Bosnia and Croatia. Especially in attempts to legitimize Serbian ethno-nationalism,
the speakers of the society compared themselves to the Jews in terms of
being internationally isolated and enduring sanctions against the Federal
Republic of Yugoslavia. The society's activities were never supported by
any Jewish institution in Serbia. In public appearances between 1991–1995,
speakers from the society presented a rosy view of the past, according
to which there had never been any antisemitism in Serbia or among the Serbs
but only eternal love and a special relationship and friendship between
the Serbian nation and Jewish people at all times and everywhere. Speakers
for the society made the general impression that support for the Serbian
nationalistic agenda was being made in the name of the Jews of Serbia.
The targets of SJFS harassment were public figures in Serbia, including
some Jewish intellectuals critical of Serbian nationalism and the role
played by Serbia in the civil war in Bosnia and Herzegovina.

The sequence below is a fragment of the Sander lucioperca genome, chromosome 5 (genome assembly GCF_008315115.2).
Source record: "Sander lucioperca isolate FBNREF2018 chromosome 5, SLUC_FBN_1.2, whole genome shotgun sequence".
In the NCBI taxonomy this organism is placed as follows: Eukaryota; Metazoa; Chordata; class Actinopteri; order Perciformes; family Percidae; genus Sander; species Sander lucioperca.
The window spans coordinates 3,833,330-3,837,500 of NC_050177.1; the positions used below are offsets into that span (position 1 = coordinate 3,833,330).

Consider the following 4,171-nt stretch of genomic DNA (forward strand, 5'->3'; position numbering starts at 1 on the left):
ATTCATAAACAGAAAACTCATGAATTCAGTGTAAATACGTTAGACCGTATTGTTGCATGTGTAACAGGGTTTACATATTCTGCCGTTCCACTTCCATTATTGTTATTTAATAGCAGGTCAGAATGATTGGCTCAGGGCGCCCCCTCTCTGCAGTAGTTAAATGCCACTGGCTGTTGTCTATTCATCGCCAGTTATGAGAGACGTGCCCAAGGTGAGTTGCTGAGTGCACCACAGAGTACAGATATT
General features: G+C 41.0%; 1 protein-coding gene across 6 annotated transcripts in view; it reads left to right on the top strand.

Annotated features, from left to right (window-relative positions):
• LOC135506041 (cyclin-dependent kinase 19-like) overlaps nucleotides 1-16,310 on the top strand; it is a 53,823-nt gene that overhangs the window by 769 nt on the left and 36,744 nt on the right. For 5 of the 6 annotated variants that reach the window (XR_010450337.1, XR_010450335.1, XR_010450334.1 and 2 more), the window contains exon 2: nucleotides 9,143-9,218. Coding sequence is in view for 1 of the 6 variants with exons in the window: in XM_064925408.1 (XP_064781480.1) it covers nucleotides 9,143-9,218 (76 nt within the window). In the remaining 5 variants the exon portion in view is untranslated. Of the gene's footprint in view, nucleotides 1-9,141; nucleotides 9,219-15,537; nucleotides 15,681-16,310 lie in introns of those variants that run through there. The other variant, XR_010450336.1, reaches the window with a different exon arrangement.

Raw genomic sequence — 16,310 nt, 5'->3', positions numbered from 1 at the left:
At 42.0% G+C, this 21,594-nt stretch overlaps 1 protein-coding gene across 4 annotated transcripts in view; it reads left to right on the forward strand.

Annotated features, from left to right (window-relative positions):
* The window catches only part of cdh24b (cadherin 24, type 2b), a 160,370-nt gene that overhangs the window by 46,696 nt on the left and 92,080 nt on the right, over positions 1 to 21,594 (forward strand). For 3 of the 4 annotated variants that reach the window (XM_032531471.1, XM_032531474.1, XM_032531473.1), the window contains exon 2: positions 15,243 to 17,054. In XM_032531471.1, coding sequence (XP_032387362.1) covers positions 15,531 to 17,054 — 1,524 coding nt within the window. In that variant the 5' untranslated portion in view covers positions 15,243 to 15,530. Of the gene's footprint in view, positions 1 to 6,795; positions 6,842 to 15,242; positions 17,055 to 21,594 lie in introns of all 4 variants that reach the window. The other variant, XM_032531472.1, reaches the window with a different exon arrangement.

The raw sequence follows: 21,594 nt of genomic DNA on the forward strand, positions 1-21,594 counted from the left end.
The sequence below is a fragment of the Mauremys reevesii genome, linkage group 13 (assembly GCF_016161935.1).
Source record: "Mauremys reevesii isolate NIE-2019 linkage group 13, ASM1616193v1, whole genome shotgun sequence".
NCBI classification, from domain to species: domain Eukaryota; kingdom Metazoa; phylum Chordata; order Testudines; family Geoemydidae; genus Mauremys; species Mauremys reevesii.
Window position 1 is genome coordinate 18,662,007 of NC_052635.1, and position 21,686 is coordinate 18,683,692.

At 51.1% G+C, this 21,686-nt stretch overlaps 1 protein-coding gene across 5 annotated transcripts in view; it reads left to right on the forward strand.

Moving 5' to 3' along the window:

In early 1971, for the first time after thirty years, the bible of antisemitism, the Protocols of the Elders of Zion appeared in Yugoslavia. Aleksandar Lonè ar's article “Regarding New Attempts to Publish the Complete Works of Louis-Ferdinand Céline” published in Titograd (now Podgorica, capital of Montenegro) by the literary magazine Ovdje claims that “ Jewish power” was the main reason for the “unfortunate” fate of two great antisemitic authors, Louis-Ferdinand Céline and Ezra Pound. Lonè ar speaks of the “high documentary value of the facts presented in the Protocols of the Elders of Zion.” The famous Montenegran Jewish writer Danilo Kiš reacted very critically to this article in the same journal, with an open letter to the editor. Lonè ar was not the only one to promote the Protocols: he was followed by Radoš Kalajiæ in the Belgrade literary magazine Delo, claiming that the Protocols of the Elders of Zion are the authentic documentary source for evaluating the Jewish religion. Author and painter Miro Glavurtiæ also belongs to this circle. In 1978 he privately published his book Satan in which he paraphrased the Protocols. This book was critically reviewed on February 8, 1979 in the main Serbian daily Politika by M. Stanisavac. The Jewish Federation pressed criminal charges but in vain. Four years later, Glavurtiæ launched another private publication, Hounds, in which he wrote about the Jews in the same manner. This time it was attacked by Igor Mandiæ in the weekly NIN of August 8, 1982. Once again, the attempt of the Federation to press charges was futile. At the same time, the journalist N. Viš njiæ advertised the Protocols on television news, suggesting that the “Elders” are a council of five rabbis seated in New York. The Belgrade television station later apologized for this incident. Over the course of six weeks in December 1983–January 1984, Belgrade's Ilustrovana Politika published M. Popovski's Tajanstveni svet masona (The mysterious world of Masons), whose text incorporated parts of the Protocols claiming that this represented “truth about Jews.” After much haggling, arguing, and political intervention, further publication of the work was suspended by the editorial board. However, in 1984, a book of the same title was published by Nova knjiga in Belgrade. It was banned after a year, but eventually appeared in Macedonian, and was again prohibited. In the late 1980s, the original version was seen again in Belgrade bookshops and was banned for the third time, but without effect.